Old Bottle Caps Can Mean Free Holiday Gifts

Yesterday, I bought four 12-packs of Diet Coke for $8.19. That’s not a typo. I took advantage of a buy-two-get-two-free sale and “bought” one of the two with a free-12-pack coupon that I got from My Coke Rewards.

Yeah, $8.19 for the one 12-pack is a rip. I’m vacationing in Alaska, where everything costs more. But now I’m all set for my caffeine of choice.

My Coke Rewards is a pretty simple program. Each bottle cap from a Coke product (which includes Minute Maid bottled juices, Powerade, and flavored Dasani water) has a code worth three points. Multi-can packages bear codes worth 10 to 25 points. It costs nothing to sign up.

I’m not getting paid to write this, by the way. I’m writing because I like the program. It gets me free soft drinks, free movie tickets, and occasionally, other free items as well.

Those of you who think it isn’t worth the effort: Have you priced movie tickets lately? When I was really broke a few years ago, one of the Christmas gifts I gave my daughter was half a dozen movie tickets (which come with free fountain soda).

Among other presents I’ve “bought” this way are a movie-themed T-shirt, a NASCAR cap (a friend’s son is a big racing fan), and a couple of subscriptions.

Bottle bonanza

It generally takes me a couple of weeks or more to go through a 12-pack of Diet Coke. (Depends on how many deadlines occur in a given week.) Yet personal consumption doesn’t affect my points-gathering much because most of my codes come from someplace other than my fridge.

A friend saves caps for me. I’ve found 12- and 24-pack boxes in the recycle bin at my building – if I can reach them, they’re mine. (The fact that I own one of those Gopher tools ensures that just about all of them are within my reach.)

I regularly find codes when I’m out on walks. If they’re still attached to bottles, I recycle the bottle when I get home.

The cashier at my favorite teriyaki joint, bless her heart, lets me take codes off boxes while I’m waiting for my food. She even lends me her scissors.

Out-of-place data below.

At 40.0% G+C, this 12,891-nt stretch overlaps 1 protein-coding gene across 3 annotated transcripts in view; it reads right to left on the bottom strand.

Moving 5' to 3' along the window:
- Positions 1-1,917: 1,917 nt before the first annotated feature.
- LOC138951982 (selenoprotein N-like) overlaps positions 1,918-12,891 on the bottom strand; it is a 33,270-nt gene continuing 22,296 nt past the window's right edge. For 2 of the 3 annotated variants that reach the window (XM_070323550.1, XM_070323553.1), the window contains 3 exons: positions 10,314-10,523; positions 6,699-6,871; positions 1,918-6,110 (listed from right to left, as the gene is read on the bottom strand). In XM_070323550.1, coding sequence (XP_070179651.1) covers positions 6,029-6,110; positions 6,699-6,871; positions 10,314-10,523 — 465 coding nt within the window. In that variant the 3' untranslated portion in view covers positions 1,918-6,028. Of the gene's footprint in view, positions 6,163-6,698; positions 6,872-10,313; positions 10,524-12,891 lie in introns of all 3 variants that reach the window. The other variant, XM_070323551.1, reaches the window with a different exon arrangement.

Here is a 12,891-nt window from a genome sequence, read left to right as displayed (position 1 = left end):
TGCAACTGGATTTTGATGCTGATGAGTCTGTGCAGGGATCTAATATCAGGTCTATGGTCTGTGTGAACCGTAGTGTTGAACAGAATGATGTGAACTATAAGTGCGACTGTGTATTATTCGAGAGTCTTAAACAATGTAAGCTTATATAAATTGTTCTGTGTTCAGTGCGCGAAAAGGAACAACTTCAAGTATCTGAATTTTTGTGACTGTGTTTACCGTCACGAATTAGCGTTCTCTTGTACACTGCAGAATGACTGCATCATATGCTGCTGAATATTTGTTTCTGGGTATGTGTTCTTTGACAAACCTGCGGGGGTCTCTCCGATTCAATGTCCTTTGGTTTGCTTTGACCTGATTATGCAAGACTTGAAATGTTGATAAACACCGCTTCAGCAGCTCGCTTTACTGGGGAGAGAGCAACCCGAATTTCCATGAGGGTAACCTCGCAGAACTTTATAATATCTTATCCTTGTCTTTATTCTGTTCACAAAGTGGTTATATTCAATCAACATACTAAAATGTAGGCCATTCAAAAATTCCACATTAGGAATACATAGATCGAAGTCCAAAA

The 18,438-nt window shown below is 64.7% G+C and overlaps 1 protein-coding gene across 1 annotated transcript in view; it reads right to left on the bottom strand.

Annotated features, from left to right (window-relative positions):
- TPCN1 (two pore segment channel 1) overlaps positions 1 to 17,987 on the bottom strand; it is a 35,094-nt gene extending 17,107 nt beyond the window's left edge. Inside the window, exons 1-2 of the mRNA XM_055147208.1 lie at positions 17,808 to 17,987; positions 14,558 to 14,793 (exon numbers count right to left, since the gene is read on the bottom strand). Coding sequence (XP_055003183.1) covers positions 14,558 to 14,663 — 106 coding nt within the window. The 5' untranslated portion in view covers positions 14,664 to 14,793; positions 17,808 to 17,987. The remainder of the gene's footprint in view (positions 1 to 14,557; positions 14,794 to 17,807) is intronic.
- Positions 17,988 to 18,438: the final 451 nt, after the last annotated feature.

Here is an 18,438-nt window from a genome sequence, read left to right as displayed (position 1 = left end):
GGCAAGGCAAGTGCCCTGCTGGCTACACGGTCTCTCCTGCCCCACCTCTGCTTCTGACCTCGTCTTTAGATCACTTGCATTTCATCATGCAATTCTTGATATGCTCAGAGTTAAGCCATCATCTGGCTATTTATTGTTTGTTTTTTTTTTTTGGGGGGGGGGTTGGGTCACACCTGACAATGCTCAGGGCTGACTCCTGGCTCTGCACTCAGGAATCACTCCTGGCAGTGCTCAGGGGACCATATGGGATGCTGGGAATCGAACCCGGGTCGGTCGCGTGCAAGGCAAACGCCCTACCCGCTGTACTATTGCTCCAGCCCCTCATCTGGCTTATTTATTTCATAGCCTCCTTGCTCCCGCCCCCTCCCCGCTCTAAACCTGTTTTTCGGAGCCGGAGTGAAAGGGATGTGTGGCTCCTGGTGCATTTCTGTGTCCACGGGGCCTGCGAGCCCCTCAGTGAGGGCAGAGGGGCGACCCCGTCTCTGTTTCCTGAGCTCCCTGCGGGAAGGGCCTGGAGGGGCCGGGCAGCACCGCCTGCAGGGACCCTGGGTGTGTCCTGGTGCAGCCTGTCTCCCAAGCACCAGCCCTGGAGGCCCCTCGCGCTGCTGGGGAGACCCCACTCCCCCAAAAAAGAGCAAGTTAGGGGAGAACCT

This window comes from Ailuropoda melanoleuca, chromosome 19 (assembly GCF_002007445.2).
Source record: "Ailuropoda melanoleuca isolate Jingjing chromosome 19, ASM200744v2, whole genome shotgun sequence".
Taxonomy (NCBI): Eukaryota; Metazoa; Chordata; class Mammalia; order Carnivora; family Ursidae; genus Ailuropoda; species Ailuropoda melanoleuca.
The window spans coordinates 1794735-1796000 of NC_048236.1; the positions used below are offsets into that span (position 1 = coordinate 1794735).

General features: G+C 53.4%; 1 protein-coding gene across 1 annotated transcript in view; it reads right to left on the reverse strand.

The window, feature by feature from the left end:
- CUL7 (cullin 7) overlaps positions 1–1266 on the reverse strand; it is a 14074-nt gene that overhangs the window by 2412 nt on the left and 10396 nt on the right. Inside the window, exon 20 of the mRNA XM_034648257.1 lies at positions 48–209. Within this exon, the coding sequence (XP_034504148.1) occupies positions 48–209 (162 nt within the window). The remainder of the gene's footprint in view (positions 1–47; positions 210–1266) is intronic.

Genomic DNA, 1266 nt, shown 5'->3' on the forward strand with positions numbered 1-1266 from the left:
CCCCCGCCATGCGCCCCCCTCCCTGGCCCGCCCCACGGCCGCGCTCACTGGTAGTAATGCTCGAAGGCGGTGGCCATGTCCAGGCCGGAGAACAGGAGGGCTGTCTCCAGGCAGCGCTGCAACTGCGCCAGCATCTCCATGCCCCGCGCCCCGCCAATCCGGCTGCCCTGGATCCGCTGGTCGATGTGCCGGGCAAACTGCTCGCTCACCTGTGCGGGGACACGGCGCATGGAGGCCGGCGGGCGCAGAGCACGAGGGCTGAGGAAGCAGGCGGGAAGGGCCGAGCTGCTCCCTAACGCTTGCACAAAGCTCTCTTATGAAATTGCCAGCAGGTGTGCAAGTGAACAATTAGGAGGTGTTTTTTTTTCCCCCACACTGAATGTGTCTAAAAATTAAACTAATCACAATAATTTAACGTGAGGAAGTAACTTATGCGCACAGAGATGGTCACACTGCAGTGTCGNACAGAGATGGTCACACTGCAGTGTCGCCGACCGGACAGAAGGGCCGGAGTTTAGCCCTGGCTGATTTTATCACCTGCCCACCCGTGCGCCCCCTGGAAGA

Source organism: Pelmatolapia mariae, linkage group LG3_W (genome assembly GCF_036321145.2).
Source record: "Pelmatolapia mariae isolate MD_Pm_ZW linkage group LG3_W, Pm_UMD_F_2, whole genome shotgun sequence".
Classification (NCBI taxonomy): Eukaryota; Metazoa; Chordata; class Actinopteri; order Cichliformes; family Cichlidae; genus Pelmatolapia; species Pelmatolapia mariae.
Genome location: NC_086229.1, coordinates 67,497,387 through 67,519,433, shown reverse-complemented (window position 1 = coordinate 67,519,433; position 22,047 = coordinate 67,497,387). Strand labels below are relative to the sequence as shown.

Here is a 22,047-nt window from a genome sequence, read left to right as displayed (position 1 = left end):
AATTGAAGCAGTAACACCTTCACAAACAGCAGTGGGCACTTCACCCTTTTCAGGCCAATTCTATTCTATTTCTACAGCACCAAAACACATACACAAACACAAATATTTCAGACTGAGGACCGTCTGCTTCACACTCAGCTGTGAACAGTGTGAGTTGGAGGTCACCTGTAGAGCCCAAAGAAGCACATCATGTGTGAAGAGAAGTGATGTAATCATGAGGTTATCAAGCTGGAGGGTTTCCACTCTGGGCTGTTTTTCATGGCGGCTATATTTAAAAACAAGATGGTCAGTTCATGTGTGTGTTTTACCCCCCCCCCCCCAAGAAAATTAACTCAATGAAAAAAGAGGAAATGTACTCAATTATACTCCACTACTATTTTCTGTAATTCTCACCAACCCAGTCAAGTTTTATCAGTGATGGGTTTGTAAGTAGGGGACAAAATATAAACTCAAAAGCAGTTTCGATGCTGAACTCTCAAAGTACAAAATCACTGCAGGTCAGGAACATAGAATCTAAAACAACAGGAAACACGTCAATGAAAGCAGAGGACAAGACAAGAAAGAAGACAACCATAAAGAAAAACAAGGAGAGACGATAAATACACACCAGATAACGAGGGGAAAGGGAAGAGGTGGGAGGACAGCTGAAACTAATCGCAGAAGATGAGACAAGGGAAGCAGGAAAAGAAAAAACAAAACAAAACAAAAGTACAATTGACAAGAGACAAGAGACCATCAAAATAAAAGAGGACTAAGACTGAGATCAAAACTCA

The lion’s share of my codes, however, comes from the University of Washington campus. The recycle bins at the library are bottle bonanzas, since students + homework = caffeine.

All together now: Eeeewwww! Pick up soda caps from a dirty, old street? Pull bottles out of a recycle bin? I’d never do that!

Fine. Don’t do that. It leaves more for me and anyone else who likes free stuff.

Just another (slightly sticky) frugal hack

I know I’m not the only person who harvests codes, because I’ve gotten feedback from readers who do this. One woman picked up a staggering 375 bottle caps after a community festival. I wish.

If you decide to try, here are some tips…

  • Some caps are sticky, so hand sanitizer is a good thing to have.
  • Keep an old plastic bag in your purse or backpack to store your finds.
  • Reaching into a trash can? Give it a tap first to shake loose any squirrels or wasps attracted by the sweet smell of Barq’s.
  • Check workplace recycle bins and lunchroom trash cans.

Yes, it takes time to get enough codes for many freebies, especially since you can enter only 120 points per week.

If you’re unemployed, under-employed, or trying to pay down debt, sending for freebies is one way to stretch your budget or allow for some fun. Right now I have a dozen movie tickets stockpiled – and they don’t expire.

Some of those premiums make great stocking stuffers or presents – and are definitely worth it if you like getting free stuff in the mail.

More stories from Donna Freedman:

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